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Associative visual learning, color discrimination, and chromatic adaptation in the harnessed honeybee Apis mellifera L.
Five properties of visual learning under antennae deprivation significantly increased visual acquisition, suggesting that sensory input from the antennae interferes with visual learning, and covering the compound eyes with silver paste significantly decreased visual acquisition. Expand
Unusual thermal defence by a honeybee against mass attack by hornets
THE giant hornet Vespa mandarinia japonica (Hymenoptera: Vespidae) is the only hornet species known to have evolved en masse predation of other social bees and wasps. Here we show that hornets isExpand
Change in the expression of hypopharyngeal-gland proteins of the worker honeybees (Apis mellifera L.) with age and/or role.
The hypopharyngeal gland seems to have two distinct states differentiated by synthesizing of different major proteins depending on the age-dependent role change. Expand
Regulation of reproductive behaviour and egg maturation in the tobacco hawk moth, Manduca sexta
The switch from virgin ‘calling’ behaviour to mated ovipositional behaviour is mediated by the presence of sperm and/or associated testicular fluids in the bursa copulatrix, which is probably the trigger for this response. Expand
Functional Flexibility of the Honey Bee Hypopharyngeal Gland in a Dequeened Colony
Results indicate that the function of the hypopharyngeal gland cells of the worker has flexibility and can, if necessary, be maintained as that of the nurse bee, depending on the condition of the colony. Expand
Heat production by balling in the Japanese honeybee,Apis cerana japonica as a defensive behavior against the hornet,Vespa simillima xanthoptera (Hymenoptera: Vespidae)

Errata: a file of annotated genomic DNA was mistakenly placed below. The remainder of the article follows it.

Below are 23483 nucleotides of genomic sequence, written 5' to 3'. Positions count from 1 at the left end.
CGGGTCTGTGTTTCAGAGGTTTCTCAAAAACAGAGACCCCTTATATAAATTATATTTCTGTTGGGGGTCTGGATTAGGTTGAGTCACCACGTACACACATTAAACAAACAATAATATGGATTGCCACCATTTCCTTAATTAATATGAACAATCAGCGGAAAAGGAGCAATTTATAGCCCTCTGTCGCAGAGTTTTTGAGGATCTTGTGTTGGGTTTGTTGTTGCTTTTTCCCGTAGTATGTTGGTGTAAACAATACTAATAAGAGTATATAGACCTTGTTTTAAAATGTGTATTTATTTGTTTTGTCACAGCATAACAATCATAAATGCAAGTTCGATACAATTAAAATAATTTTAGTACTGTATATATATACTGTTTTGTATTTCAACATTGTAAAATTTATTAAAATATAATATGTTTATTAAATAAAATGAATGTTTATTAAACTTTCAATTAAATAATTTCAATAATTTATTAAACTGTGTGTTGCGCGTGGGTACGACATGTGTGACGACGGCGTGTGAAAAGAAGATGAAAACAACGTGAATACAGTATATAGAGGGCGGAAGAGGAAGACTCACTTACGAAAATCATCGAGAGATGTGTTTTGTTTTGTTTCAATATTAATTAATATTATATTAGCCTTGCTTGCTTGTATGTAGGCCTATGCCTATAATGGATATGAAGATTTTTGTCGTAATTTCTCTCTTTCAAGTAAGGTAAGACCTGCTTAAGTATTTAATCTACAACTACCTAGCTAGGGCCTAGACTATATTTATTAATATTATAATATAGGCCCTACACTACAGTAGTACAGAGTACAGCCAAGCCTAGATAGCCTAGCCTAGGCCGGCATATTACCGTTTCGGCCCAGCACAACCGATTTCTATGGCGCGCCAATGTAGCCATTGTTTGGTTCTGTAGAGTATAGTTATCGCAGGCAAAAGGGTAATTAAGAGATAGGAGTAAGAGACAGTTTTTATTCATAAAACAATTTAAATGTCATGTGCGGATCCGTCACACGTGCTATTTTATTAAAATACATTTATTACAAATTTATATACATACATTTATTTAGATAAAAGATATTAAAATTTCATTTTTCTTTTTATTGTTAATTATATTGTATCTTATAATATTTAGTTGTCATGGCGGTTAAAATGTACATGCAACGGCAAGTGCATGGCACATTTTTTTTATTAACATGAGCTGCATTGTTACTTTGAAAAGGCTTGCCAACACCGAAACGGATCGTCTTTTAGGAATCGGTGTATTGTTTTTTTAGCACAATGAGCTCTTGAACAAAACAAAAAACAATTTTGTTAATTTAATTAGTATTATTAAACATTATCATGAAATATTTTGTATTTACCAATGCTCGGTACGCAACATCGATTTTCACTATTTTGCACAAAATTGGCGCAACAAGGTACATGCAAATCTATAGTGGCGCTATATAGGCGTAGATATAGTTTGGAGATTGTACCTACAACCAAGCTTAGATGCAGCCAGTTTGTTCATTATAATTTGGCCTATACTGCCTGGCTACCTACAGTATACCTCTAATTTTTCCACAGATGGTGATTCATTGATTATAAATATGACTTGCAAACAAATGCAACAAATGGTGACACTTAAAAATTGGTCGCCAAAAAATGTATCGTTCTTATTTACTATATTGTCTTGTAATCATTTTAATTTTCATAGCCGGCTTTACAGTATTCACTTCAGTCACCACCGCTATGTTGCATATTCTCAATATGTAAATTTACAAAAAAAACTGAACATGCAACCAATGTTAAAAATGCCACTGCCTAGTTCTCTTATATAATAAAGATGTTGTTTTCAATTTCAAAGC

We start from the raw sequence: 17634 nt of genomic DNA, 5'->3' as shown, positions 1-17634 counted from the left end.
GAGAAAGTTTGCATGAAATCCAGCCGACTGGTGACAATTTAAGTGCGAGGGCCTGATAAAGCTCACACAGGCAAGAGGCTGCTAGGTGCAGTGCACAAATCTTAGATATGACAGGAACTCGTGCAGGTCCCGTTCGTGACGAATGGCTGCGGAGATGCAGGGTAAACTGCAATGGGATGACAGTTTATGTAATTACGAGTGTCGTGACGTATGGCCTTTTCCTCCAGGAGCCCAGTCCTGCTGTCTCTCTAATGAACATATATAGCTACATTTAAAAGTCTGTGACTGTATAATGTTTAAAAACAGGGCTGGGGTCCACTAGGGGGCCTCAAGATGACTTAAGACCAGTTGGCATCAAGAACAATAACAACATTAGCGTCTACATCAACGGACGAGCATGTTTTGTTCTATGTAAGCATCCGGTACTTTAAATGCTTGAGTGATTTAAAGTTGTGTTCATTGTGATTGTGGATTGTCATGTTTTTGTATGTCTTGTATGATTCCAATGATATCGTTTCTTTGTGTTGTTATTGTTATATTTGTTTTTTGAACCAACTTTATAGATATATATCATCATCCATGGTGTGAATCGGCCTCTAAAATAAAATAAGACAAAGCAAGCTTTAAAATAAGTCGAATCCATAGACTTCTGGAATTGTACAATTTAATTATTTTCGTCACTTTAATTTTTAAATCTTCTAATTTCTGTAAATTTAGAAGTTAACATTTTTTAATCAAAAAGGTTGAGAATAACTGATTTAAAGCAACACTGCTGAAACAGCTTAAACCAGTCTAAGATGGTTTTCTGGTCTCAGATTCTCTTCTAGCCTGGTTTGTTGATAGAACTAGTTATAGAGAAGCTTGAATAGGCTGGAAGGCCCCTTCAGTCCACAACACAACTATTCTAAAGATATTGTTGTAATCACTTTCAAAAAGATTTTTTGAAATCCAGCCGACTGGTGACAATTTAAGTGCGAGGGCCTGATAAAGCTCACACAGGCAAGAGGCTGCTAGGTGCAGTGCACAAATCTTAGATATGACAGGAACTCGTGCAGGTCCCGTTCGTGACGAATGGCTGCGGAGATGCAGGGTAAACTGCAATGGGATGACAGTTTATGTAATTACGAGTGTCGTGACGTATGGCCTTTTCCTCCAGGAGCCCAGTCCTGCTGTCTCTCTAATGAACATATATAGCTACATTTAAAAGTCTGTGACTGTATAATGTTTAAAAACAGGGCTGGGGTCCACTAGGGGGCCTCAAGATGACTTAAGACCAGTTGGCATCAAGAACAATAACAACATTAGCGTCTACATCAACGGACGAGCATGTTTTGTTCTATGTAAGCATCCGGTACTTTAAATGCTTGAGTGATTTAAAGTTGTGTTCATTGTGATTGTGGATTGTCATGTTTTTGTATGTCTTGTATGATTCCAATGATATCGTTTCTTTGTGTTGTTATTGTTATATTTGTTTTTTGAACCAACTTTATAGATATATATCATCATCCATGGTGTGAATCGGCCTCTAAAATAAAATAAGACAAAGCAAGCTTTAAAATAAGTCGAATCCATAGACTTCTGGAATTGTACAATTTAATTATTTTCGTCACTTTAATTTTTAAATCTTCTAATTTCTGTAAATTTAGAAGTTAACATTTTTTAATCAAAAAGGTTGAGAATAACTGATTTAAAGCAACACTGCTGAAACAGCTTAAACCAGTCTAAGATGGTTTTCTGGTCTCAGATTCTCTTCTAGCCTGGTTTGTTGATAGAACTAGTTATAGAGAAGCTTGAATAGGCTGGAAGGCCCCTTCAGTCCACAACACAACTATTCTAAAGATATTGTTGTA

As an effective counterattack strategy against predacious hornets, workers of Apis cerana japonica showed a distinct balling reaction, usually involving 180–300 bees, which produced heat for as long as 20 min, giving rise to temperatures higher than 46°C, which is lethal to the hornet but not to the bees. Expand
Importance of social stimuli for the development of learning capability in honeybees
In a series of experiments subjecting the bees to the confined condition for various lengths and timings, the important period for acquiring the learning ability was from day 2 to 6 after emergence, meaning that the continuous input of appropriate sensory stimuli is essential for both acquiring and maintaining the learning capability. Expand
Insect signalling: Components of giant hornet alarm pheromone
A volatile, multi-component alarm pheromone in the venom of the world's largest hornet, V. mandarinia, is identified and field bioassays show that 2-pentanol is its principal active component, and that 3-methyl-1-butanol and 1-methylbutyl 3- methylbutanoate act synergistically with it. Expand
Reduced expression of major royal jelly protein 1 gene in the mushroom bodies of worker honeybees with reduced learning ability
A differential display experiment comparing worker bees maintained in a hive with those reared in isolation showed that the expression of the major royal jelly protein (mrjp) 1 gene was reduced in the isolated worker bees, suggesting that mrjp1 is also important in brain function, possibly involved in the development of learning ability. Expand